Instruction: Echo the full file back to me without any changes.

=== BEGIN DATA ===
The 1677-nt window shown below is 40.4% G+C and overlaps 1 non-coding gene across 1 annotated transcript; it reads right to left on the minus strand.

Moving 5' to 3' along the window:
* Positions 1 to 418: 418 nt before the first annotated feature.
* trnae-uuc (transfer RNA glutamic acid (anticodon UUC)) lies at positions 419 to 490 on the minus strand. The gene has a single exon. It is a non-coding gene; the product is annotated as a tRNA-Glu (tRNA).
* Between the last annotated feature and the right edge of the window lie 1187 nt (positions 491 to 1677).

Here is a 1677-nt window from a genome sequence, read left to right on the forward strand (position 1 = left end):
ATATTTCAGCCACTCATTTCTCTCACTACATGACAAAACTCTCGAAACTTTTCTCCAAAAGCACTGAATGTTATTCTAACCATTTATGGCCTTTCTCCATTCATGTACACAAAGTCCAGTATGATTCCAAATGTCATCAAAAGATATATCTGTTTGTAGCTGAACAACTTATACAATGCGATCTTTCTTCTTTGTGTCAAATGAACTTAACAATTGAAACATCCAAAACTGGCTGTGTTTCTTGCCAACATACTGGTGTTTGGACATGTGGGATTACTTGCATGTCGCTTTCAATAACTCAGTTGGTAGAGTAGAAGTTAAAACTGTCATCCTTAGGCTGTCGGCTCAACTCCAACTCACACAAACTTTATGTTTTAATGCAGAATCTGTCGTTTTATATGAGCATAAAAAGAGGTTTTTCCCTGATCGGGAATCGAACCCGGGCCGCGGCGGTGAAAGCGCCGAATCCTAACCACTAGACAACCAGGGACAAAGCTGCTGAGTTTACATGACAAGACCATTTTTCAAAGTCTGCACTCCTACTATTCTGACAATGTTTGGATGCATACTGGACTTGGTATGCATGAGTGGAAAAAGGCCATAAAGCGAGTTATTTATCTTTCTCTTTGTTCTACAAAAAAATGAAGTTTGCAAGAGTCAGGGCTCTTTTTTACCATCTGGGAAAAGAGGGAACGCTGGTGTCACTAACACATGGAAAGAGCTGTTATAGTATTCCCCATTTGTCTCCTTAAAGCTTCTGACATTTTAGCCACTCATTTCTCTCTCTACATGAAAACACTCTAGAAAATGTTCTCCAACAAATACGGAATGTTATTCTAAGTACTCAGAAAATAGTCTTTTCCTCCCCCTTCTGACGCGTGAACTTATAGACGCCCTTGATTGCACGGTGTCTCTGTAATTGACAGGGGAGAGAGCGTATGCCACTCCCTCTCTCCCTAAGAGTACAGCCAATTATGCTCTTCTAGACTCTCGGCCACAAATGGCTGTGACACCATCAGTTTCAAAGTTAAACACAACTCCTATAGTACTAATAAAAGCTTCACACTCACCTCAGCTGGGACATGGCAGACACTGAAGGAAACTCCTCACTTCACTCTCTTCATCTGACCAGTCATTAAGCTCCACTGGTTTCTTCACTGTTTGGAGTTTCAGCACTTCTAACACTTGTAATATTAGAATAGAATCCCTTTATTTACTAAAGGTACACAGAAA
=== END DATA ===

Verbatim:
The 1677-nt window shown below is 40.4% G+C and overlaps 1 non-coding gene across 1 annotated transcript; it reads right to left on the minus strand.

Moving 5' to 3' along the window:
* Positions 1 to 418: 418 nt before the first annotated feature.
* trnae-uuc (transfer RNA glutamic acid (anticodon UUC)) lies at positions 419 to 490 on the minus strand. The gene has a single exon. It is a non-coding gene; the product is annotated as a tRNA-Glu (tRNA).
* Between the last annotated feature and the right edge of the window lie 1187 nt (positions 491 to 1677).

Here is a 1677-nt window from a genome sequence, read left to right on the forward strand (position 1 = left end):
ATATTTCAGCCACTCATTTCTCTCACTACATGACAAAACTCTCGAAACTTTTCTCCAAAAGCACTGAATGTTATTCTAACCATTTATGGCCTTTCTCCATTCATGTACACAAAGTCCAGTATGATTCCAAATGTCATCAAAAGATATATCTGTTTGTAGCTGAACAACTTATACAATGCGATCTTTCTTCTTTGTGTCAAATGAACTTAACAATTGAAACATCCAAAACTGGCTGTGTTTCTTGCCAACATACTGGTGTTTGGACATGTGGGATTACTTGCATGTCGCTTTCAATAACTCAGTTGGTAGAGTAGAAGTTAAAACTGTCATCCTTAGGCTGTCGGCTCAACTCCAACTCACACAAACTTTATGTTTTAATGCAGAATCTGTCGTTTTATATGAGCATAAAAAGAGGTTTTTCCCTGATCGGGAATCGAACCCGGGCCGCGGCGGTGAAAGCGCCGAATCCTAACCACTAGACAACCAGGGACAAAGCTGCTGAGTTTACATGACAAGACCATTTTTCAAAGTCTGCACTCCTACTATTCTGACAATGTTTGGATGCATACTGGACTTGGTATGCATGAGTGGAAAAAGGCCATAAAGCGAGTTATTTATCTTTCTCTTTGTTCTACAAAAAAATGAAGTTTGCAAGAGTCAGGGCTCTTTTTTACCATCTGGGAAAAGAGGGAACGCTGGTGTCACTAACACATGGAAAGAGCTGTTATAGTATTCCCCATTTGTCTCCTTAAAGCTTCTGACATTTTAGCCACTCATTTCTCTCTCTACATGAAAACACTCTAGAAAATGTTCTCCAACAAATACGGAATGTTATTCTAAGTACTCAGAAAATAGTCTTTTCCTCCCCCTTCTGACGCGTGAACTTATAGACGCCCTTGATTGCACGGTGTCTCTGTAATTGACAGGGGAGAGAGCGTATGCCACTCCCTCTCTCCCTAAGAGTACAGCCAATTATGCTCTTCTAGACTCTCGGCCACAAATGGCTGTGACACCATCAGTTTCAAAGTTAAACACAACTCCTATAGTACTAATAAAAGCTTCACACTCACCTCAGCTGGGACATGGCAGACACTGAAGGAAACTCCTCACTTCACTCTCTTCATCTGACCAGTCATTAAGCTCCACTGGTTTCTTCACTGTTTGGAGTTTCAGCACTTCTAACACTTGTAATATTAGAATAGAATCCCTTTATTTACTAAAGGTACACAGAAA